The reason I suspect that the camera itself contains a voltage regulator is that the optional battery pack uses 12 AA batteries. When fully charged 12 x 1.5 would mean 18V, and of course that would start to drop toward 15V as they get depleted. So it seems like, unless they battery pack has a regulator which it might, 15-18V input would be normal?
I think I get it after reading some Wikipedia. So you set up some trigger looking for some transient problem, go to sleep, some sort of spike or something sets off the trigger, the oscilloscope starts a sweep, and once the screen is "full" the camera automatically takes a photo. You then get up in the morning and see some blinking light or something, and pull out the polaroid to see what happened. That certainly makes such a camera seem much more useful.The "single sweep" mode was used for recording transient events. These might be predictable, like the inrush current of a motor
when you start it up, or unpredictable like a failure or fault condition. The camera would be triggered by the 'scope when the
sweep was initiated, making the system totally automatic. One sweep could take up to 100 seconds.
Ok... I just saw something about X-sync in the catalog and to me that implied flash, but that's just because I'm thinking purely in camera terms. Hmm... actually I see something about a flash in the C-5C for lighting up non-illuminated graticules... Anyway...The NO and NC outputs would be used for starting external devices, like a chart recorder or similar. The oscilloscope could be used
to initiate recording of data over a very long period of time, like hours or days or longer. No flash was used with these cameras.
I basically agree. The only real use I can think of for the thing as is (other than it's original intended purpose) is something like making copies of images for emulsion transfers or something, and that assumes you can put some sort of diffused "ringlight" or something inside the thing without causing halation.I wouldn't be inclined to waste much time on 'scope camera optics. The lenses were not of high quality, and were optimized (if at all)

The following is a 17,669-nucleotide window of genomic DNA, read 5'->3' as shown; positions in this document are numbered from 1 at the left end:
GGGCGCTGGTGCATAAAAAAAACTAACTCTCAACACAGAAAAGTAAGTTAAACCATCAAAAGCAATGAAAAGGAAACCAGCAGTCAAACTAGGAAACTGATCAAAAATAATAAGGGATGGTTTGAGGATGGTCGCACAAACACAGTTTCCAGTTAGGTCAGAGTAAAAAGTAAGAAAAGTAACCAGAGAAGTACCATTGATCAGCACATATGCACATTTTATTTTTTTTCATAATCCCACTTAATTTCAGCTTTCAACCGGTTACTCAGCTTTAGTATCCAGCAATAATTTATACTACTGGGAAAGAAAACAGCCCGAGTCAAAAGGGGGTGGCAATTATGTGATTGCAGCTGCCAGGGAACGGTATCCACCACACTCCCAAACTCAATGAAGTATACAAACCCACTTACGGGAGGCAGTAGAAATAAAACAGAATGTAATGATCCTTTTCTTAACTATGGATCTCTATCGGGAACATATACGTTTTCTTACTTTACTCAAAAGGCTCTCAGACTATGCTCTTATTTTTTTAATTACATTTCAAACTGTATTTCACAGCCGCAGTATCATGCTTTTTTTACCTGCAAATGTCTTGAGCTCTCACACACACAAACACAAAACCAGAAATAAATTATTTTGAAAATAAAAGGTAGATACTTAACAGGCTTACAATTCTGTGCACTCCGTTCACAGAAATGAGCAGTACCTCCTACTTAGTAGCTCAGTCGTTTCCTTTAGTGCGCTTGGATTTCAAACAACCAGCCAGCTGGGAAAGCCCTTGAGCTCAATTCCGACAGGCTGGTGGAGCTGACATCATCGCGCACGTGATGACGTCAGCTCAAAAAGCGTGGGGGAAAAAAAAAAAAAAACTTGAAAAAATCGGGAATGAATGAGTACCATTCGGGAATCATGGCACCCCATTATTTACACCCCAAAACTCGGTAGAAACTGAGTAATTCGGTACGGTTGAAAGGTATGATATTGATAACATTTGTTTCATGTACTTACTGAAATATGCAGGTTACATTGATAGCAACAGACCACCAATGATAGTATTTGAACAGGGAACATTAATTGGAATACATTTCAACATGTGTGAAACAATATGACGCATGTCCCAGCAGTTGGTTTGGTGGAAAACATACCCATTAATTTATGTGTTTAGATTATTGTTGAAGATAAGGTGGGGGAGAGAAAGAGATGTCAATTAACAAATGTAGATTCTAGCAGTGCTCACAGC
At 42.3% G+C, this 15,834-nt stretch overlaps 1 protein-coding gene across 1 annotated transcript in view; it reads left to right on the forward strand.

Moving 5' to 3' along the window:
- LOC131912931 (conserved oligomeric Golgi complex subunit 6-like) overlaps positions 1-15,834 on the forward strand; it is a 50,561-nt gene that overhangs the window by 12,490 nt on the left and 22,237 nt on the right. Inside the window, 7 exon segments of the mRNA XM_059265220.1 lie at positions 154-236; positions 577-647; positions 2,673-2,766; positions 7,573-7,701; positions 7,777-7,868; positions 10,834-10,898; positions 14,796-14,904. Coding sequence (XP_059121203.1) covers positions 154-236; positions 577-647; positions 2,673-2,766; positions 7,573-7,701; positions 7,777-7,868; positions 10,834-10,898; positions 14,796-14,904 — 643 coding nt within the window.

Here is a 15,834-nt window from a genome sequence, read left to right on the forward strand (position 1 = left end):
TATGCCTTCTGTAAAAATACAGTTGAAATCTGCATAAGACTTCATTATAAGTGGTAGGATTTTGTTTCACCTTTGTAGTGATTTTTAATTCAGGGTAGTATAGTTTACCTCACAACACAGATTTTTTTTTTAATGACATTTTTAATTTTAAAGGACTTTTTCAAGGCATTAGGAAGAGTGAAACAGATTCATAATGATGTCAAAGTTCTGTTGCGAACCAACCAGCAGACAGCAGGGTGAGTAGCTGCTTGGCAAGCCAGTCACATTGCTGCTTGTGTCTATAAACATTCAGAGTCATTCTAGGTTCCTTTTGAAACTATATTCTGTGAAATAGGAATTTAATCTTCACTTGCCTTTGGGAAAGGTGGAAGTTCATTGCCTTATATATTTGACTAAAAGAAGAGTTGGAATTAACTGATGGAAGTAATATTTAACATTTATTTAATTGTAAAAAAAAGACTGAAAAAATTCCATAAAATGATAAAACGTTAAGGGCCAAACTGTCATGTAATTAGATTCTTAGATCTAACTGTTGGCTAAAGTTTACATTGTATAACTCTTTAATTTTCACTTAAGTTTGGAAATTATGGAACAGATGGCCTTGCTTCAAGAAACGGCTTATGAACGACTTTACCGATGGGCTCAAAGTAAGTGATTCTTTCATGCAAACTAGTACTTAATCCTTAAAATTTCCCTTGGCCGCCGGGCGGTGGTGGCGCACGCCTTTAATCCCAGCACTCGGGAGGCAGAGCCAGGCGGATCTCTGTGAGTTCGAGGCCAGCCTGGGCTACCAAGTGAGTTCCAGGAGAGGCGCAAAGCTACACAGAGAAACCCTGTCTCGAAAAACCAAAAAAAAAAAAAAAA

for roughly 1:1 reproduction ratios.
It looks like the 53mm Ilex Oscillo-Paragon lens in this thing might be worth a little bit to someone with a view camera (apparently it's not too terrible as a view camera "macro" lens), and the shutter may be worth a little more to someone. With that stuff stripped out it seems like the thing is probably only suitable as an unnecessarily heavy box to make a pinhole out of. Anyway, I guess I'll probably just strip this thing. The mounting adapter is gone, and not surprisingly the darkslide is missing from the polaroid back. (Someone probably took the thing out as soon as they got it, put it in some drawer somewhere, and never used it again.) Maybe I'll hang onto the lens to play with since I'm planning to get a view camera at some point.
At least the polaroid back is useful.